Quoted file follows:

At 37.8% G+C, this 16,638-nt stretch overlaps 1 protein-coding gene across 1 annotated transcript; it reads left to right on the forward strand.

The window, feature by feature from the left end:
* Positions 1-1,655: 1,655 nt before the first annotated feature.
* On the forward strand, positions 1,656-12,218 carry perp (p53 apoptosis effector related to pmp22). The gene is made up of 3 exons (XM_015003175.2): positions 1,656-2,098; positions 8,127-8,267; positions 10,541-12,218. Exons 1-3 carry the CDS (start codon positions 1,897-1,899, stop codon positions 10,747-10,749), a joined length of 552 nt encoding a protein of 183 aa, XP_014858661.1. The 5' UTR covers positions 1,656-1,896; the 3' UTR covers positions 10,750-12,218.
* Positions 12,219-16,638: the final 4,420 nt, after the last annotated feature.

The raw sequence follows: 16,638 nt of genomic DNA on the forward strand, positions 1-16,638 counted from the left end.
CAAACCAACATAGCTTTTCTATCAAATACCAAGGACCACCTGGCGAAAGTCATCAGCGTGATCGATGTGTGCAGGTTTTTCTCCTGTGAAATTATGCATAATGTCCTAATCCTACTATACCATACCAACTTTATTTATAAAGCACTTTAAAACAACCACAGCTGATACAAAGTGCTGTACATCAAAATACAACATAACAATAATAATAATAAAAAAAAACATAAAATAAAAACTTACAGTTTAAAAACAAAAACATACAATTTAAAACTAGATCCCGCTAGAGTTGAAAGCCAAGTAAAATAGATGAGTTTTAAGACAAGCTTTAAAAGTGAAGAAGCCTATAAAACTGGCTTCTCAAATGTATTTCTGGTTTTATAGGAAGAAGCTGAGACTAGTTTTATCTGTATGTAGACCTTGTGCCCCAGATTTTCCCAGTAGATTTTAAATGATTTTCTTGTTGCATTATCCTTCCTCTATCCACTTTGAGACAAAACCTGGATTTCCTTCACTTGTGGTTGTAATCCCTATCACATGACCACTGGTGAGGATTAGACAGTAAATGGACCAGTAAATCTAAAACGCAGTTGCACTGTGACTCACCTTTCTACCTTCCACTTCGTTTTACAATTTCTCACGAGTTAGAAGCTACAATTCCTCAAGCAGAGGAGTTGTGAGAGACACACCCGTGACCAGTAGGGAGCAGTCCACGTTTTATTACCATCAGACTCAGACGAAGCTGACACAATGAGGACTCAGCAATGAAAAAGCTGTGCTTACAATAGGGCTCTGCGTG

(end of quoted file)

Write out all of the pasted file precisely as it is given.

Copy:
At 37.8% G+C, this 16,638-nt stretch overlaps 1 protein-coding gene across 1 annotated transcript; it reads left to right on the forward strand.

The window, feature by feature from the left end:
* Positions 1-1,655: 1,655 nt before the first annotated feature.
* On the forward strand, positions 1,656-12,218 carry perp (p53 apoptosis effector related to pmp22). The gene is made up of 3 exons (XM_015003175.2): positions 1,656-2,098; positions 8,127-8,267; positions 10,541-12,218. Exons 1-3 carry the CDS (start codon positions 1,897-1,899, stop codon positions 10,747-10,749), a joined length of 552 nt encoding a protein of 183 aa, XP_014858661.1. The 5' UTR covers positions 1,656-1,896; the 3' UTR covers positions 10,750-12,218.
* Positions 12,219-16,638: the final 4,420 nt, after the last annotated feature.

The raw sequence follows: 16,638 nt of genomic DNA on the forward strand, positions 1-16,638 counted from the left end.
CAAACCAACATAGCTTTTCTATCAAATACCAAGGACCACCTGGCGAAAGTCATCAGCGTGATCGATGTGTGCAGGTTTTTCTCCTGTGAAATTATGCATAATGTCCTAATCCTACTATACCATACCAACTTTATTTATAAAGCACTTTAAAACAACCACAGCTGATACAAAGTGCTGTACATCAAAATACAACATAACAATAATAATAATAAAAAAAAACATAAAATAAAAACTTACAGTTTAAAAACAAAAACATACAATTTAAAACTAGATCCCGCTAGAGTTGAAAGCCAAGTAAAATAGATGAGTTTTAAGACAAGCTTTAAAAGTGAAGAAGCCTATAAAACTGGCTTCTCAAATGTATTTCTGGTTTTATAGGAAGAAGCTGAGACTAGTTTTATCTGTATGTAGACCTTGTGCCCCAGATTTTCCCAGTAGATTTTAAATGATTTTCTTGTTGCATTATCCTTCCTCTATCCACTTTGAGACAAAACCTGGATTTCCTTCACTTGTGGTTGTAATCCCTATCACATGACCACTGGTGAGGATTAGACAGTAAATGGACCAGTAAATCTAAAACGCAGTTGCACTGTGACTCACCTTTCTACCTTCCACTTCGTTTTACAATTTCTCACGAGTTAGAAGCTACAATTCCTCAAGCAGAGGAGTTGTGAGAGACACACCCGTGACCAGTAGGGAGCAGTCCACGTTTTATTACCATCAGACTCAGACGAAGCTGACACAATGAGGACTCAGCAATGAAAAAGCTGTGCTTACAATAGGGCTCTGCGTG